New York Times narrates incidents of eve teasing by Indian security forces
ISLAMABAD: Prominent US daily, the New York Times has said Indian military siege in the Occupied Jammu and Kashmir had made life a struggle for Kashmiris.
In a recent article, the paper highlighted the miseries of women in the territory during the lockdown.
The paper narrated incidents of harassment of female journalists at the hands of Indian security forces and sufferings of local women because of lack of medical and transport facilities.
It condemned how Kashmiri people especially women were forced to live in miserable circumstances because of Indian government’s August 5 decision of change in special status of Kashmir and the subsequent military clampdown.
The occupied Kashmir remains cut off from the rest of the world since August 5 after the Bhartia Janta Party (BJP) led Indian government scraped Article 370 which stripped Kashmir off its special status as an autonomous state.
The healthcare system has collapsed in Kashmir and women are deprived of basic health facilities like access to sanitary pads. Women there do not have an access to the stores and are thus forced to use old cloth and cotton, causing several dangerous diseases, ranging from skin irritation to cervical cancer.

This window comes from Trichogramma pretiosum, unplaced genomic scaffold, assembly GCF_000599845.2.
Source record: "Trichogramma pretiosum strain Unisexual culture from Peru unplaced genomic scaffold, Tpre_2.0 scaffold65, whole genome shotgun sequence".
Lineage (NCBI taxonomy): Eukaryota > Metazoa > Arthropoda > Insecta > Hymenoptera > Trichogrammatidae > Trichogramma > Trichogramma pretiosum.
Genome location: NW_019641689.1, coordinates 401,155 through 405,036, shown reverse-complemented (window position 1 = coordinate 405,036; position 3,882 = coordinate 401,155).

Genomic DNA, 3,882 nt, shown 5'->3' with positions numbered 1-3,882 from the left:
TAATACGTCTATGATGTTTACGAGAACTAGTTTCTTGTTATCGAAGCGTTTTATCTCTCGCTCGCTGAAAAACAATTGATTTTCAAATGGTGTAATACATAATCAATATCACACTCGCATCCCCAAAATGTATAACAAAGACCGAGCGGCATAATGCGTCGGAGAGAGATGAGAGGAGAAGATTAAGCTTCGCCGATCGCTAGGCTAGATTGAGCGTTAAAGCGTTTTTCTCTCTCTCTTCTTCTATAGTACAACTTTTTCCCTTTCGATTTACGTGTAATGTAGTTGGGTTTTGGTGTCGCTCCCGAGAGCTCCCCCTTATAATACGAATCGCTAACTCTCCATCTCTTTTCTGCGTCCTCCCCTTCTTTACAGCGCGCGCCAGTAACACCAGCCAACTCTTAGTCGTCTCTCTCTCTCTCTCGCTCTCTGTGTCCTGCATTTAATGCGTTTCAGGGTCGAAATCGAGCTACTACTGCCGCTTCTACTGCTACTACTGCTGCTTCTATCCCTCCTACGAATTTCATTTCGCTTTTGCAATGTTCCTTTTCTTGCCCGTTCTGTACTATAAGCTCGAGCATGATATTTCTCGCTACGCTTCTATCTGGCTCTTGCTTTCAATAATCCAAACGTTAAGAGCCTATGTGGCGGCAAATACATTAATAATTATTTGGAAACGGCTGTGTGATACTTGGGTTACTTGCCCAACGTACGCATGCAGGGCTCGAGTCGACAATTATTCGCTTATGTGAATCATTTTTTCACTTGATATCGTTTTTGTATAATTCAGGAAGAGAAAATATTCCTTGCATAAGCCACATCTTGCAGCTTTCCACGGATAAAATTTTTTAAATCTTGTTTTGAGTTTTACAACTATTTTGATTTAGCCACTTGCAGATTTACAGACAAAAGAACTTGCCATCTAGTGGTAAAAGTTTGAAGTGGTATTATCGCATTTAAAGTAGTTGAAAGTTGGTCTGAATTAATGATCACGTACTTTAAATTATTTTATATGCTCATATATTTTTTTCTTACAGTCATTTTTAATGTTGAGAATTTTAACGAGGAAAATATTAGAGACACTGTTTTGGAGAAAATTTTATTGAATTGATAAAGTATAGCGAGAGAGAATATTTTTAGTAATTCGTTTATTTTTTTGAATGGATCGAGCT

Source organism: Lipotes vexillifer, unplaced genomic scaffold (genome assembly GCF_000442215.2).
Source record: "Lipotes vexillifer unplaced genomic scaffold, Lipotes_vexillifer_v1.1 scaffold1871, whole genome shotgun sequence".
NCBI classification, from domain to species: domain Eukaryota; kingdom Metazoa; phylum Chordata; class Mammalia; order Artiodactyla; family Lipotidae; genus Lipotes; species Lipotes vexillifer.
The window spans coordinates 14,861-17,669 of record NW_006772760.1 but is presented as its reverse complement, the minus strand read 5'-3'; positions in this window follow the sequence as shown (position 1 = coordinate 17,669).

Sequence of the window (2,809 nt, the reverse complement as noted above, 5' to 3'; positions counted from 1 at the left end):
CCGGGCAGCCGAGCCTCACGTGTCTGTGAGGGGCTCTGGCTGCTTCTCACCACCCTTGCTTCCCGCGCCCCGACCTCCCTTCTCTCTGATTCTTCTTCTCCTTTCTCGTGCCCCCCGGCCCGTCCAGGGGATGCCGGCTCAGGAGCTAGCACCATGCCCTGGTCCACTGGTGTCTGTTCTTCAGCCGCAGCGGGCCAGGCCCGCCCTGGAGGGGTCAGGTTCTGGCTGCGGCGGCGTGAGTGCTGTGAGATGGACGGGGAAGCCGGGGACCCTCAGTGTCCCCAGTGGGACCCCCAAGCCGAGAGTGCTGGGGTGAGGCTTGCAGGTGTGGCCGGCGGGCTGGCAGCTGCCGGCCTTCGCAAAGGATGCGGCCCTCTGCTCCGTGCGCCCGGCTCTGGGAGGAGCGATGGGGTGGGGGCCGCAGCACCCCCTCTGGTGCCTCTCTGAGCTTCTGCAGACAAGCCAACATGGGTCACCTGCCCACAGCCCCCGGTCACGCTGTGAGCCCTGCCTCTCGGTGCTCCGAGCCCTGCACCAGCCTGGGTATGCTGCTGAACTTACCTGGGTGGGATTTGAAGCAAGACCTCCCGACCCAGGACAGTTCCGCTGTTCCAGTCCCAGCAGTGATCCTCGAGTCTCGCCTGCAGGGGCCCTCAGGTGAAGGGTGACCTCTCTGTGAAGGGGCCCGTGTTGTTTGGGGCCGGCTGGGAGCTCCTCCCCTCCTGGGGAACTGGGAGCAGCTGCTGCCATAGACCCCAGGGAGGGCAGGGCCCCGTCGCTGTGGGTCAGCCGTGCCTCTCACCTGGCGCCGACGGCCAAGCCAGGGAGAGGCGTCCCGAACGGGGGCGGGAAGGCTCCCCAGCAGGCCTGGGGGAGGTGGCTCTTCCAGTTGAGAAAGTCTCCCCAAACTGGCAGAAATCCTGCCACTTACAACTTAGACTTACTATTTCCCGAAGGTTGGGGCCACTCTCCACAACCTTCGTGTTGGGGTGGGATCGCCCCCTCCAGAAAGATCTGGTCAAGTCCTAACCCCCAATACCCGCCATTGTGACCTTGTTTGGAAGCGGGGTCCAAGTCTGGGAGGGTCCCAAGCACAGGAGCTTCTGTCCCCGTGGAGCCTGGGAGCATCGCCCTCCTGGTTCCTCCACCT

On Oct 29, UN Office of the High Commissioner for Human Rights had urged Indian authorities to unlock situation and fully restore rights currently being denied in the Indian occupied Jammu and Kashmir.
A statement issued in Geneva by spokesperson of OHCHR Rupert Colville had expressed serious concern over continued human rights violations. “The Supreme Court of India had been slow to deal with petitions concerning habeas corpus, freedom of movement and media restrictions,” the statement had said.
It had said twelve weeks ago, on August 5, the government of India had revoked constitutional provisions granting partial autonomy to the state of Jammu and Kashmir and announced the creation of two separate federally-administered Union Territories, which came into effect on Oct 31.